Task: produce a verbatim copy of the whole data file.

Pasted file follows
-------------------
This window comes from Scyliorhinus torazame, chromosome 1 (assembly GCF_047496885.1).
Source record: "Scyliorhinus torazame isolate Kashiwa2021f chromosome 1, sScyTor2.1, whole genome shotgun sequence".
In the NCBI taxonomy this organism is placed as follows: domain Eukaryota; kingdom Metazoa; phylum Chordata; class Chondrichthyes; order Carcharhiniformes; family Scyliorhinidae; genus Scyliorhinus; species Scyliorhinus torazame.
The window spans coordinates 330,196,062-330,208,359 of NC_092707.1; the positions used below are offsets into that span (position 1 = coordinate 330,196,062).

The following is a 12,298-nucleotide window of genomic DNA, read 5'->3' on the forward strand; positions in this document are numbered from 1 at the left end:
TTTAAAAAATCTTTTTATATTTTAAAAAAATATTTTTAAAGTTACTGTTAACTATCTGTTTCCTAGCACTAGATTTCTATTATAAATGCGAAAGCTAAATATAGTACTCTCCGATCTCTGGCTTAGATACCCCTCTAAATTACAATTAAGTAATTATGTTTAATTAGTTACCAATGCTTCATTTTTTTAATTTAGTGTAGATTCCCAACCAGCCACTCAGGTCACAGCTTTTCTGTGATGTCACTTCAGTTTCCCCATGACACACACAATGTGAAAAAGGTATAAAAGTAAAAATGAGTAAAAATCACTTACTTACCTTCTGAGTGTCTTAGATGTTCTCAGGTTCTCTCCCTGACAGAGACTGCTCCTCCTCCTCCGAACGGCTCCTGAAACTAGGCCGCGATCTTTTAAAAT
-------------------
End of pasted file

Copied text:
This window comes from Scyliorhinus torazame, chromosome 1 (assembly GCF_047496885.1).
Source record: "Scyliorhinus torazame isolate Kashiwa2021f chromosome 1, sScyTor2.1, whole genome shotgun sequence".
In the NCBI taxonomy this organism is placed as follows: domain Eukaryota; kingdom Metazoa; phylum Chordata; class Chondrichthyes; order Carcharhiniformes; family Scyliorhinidae; genus Scyliorhinus; species Scyliorhinus torazame.
The window spans coordinates 330,196,062-330,208,359 of NC_092707.1; the positions used below are offsets into that span (position 1 = coordinate 330,196,062).

The following is a 12,298-nucleotide window of genomic DNA, read 5'->3' on the forward strand; positions in this document are numbered from 1 at the left end:
TTTAAAAAATCTTTTTATATTTTAAAAAAATATTTTTAAAGTTACTGTTAACTATCTGTTTCCTAGCACTAGATTTCTATTATAAATGCGAAAGCTAAATATAGTACTCTCCGATCTCTGGCTTAGATACCCCTCTAAATTACAATTAAGTAATTATGTTTAATTAGTTACCAATGCTTCATTTTTTTAATTTAGTGTAGATTCCCAACCAGCCACTCAGGTCACAGCTTTTCTGTGATGTCACTTCAGTTTCCCCATGACACACACAATGTGAAAAAGGTATAAAAGTAAAAATGAGTAAAAATCACTTACTTACCTTCTGAGTGTCTTAGATGTTCTCAGGTTCTCTCCCTGACAGAGACTGCTCCTCCTCCTCCGAACGGCTCCTGAAACTAGGCCGCGATCTTTTAAAAT